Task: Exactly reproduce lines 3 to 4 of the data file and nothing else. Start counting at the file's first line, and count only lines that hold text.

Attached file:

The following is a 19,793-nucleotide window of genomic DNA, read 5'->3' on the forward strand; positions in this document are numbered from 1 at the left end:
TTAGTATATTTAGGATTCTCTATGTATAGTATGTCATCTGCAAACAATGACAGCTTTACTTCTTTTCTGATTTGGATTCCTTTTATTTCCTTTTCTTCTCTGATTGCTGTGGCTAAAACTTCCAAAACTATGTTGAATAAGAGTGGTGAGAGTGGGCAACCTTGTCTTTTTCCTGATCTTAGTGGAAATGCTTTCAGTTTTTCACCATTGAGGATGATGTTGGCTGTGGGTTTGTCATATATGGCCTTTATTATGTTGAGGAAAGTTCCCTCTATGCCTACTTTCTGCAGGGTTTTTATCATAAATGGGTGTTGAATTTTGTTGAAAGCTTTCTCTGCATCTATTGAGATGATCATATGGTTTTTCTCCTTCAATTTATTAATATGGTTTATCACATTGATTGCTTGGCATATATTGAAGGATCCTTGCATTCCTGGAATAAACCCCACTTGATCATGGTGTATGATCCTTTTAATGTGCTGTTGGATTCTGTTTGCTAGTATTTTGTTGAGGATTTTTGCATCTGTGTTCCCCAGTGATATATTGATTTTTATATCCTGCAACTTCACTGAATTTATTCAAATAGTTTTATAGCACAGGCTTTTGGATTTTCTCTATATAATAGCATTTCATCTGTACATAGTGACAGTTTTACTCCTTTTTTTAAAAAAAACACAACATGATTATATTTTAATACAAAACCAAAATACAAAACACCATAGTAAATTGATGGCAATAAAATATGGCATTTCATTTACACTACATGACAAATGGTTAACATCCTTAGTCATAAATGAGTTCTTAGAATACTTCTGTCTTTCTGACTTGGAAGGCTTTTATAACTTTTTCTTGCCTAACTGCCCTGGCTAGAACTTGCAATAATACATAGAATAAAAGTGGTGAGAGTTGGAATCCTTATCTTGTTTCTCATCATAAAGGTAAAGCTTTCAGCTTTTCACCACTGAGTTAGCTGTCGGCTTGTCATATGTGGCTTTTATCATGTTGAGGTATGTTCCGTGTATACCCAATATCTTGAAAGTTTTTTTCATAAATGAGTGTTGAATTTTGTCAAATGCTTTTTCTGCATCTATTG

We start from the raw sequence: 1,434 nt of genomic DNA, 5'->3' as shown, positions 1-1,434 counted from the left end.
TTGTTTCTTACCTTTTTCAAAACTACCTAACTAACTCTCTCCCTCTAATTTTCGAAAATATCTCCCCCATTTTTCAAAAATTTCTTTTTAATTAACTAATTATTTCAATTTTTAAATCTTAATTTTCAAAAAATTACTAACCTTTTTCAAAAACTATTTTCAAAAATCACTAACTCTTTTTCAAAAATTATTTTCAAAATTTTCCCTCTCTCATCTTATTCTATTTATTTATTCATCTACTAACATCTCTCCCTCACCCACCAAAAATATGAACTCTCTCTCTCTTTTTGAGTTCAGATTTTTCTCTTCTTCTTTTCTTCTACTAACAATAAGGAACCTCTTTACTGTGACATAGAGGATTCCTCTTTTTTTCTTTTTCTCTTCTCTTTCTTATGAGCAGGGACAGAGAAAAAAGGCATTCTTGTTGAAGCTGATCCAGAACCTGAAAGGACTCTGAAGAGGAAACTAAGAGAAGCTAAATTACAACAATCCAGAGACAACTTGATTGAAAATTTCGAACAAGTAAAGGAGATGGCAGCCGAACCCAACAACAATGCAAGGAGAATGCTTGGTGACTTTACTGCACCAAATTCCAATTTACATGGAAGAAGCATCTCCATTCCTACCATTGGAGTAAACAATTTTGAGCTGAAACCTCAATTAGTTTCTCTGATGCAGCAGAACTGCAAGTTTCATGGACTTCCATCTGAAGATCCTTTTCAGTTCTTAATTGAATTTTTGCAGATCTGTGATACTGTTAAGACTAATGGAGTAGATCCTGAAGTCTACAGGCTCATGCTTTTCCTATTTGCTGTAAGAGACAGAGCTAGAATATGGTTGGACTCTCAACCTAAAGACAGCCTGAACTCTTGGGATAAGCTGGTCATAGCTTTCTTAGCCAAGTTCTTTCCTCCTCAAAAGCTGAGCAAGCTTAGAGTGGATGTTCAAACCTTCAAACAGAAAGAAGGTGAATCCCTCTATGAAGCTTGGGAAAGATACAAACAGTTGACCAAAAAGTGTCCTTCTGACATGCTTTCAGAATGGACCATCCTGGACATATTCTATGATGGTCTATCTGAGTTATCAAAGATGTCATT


We start from the raw sequence: 1,434 nt of genomic DNA, 5'->3' as shown, positions 1-1,434 counted from the left end.
TTGTTTCTTACCTTTTTCAAAACTACCTAACTAACTCTCTCCCTCTAATTTTCGAAAATATCTCCCCCATTTTTCAAAAATTTCTTTTTAATTAACTAATTATTTCAATTTTTAAATCTTAATTTTCAAAAAATTACTAACCTTTTTCAAAAACTATTTTCAAAAATCACTAACTCTTTTTCAAAAATTATTTTCAAAATTTTCCCTCTCTCATCTTATTCTATTTATTTATTCATCTACTAACATCTCTCCCTCACCCACCAAAAATATGAACTCTCTCTCTCTTTTTGAGTTCAGATTTTTCTCTTCTTCTTTTCTTCTACTAACAATAAGGAACCTCTTTACTGTGACATAGAGGATTCCTCTTTTTTTCTTTTTCTCTTCTCTTTCTTATGAGCAGGGACAGAGAAAAAAGGCATTCTTGTTGAAGCTGATCCAGAACCTGAAAGGACTCTGAAGAGGAAACTAAGAGAAGCTAAATTACAACAATCCAGAGACAACTTGATTGAAAATTTCGAACAAGTAAAGGAGATGGCAGCCGAACCCAACAACAATGCAAGGAGAATGCTTGGTGACTTTACTGCACCAAATTCCAATTTACATGGAAGAAGCATCTCCATTCCTACCATTGGAGTAAACAATTTTGAGCTGAAACCTCAATTAGTTTCTCTGATGCAGCAGAACTGCAAGTTTCATGGACTTCCATCTGAAGATCCTTTTCAGTTCTTAATTGAATTTTTGCAGATCTGTGATACTGTTAAGACTAATGGAGTAGATCCTGAAGTCTACAGGCTCATGCTTTTCCTATTTGCTGTAAGAGACAGAGCTAGAATATGGTTGGACTCTCAACCTAAAGACAGCCTGAACTCTTGGGATAAGCTGGTCATAGCTTTCTTAGCCAAGTTCTTTCCTCCTCAAAAGCTGAGCAAGCTTAGAGTGGATGTTCAAACCTTCAAACAGAAAGAAGGTGAATCCCTCTATGAAGCTTGGGAAAGATACAAACAGTTGACCAAAAAGTGTCCTTCTGACATGCTTTCAGAATGGACCATCCTGGACATATTCTATGATGGTCTATCTGAGTTATCAAAGATGTCATT